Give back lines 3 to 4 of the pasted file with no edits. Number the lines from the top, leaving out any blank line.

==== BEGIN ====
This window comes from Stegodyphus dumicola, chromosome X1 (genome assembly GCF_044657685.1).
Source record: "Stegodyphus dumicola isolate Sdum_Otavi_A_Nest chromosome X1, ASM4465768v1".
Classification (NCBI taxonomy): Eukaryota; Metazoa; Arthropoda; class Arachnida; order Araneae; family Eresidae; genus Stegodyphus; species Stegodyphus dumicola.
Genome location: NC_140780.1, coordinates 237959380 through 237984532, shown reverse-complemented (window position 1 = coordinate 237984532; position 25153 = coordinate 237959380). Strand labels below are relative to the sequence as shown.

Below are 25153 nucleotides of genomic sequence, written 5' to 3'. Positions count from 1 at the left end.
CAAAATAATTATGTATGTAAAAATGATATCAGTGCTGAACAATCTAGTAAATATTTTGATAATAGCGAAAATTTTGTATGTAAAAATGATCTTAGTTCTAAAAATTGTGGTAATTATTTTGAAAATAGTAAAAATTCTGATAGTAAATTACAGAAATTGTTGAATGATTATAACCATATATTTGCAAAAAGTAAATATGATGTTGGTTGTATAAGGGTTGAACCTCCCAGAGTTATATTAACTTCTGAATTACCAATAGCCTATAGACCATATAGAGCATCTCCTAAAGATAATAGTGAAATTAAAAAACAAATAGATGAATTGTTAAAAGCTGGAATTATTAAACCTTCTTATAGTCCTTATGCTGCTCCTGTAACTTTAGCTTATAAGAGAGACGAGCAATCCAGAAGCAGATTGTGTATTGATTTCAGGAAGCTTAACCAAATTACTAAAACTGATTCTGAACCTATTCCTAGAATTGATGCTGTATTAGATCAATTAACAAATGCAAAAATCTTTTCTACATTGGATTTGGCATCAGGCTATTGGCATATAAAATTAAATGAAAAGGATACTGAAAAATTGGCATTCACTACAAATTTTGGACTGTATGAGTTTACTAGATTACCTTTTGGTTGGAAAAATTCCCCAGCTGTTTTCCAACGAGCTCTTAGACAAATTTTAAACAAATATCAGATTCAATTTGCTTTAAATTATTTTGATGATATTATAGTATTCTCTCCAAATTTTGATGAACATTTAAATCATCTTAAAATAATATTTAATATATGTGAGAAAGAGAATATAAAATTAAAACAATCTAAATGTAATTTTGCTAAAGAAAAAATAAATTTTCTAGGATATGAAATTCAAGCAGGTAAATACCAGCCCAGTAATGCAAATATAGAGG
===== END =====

Classification (NCBI taxonomy): Eukaryota; Metazoa; Arthropoda; class Arachnida; order Araneae; family Eresidae; genus Stegodyphus; species Stegodyphus dumicola.
Genome location: NC_140780.1, coordinates 237959380 through 237984532, shown reverse-complemented (window position 1 = coordinate 237984532; position 25153 = coordinate 237959380). Strand labels below are relative to the sequence as shown.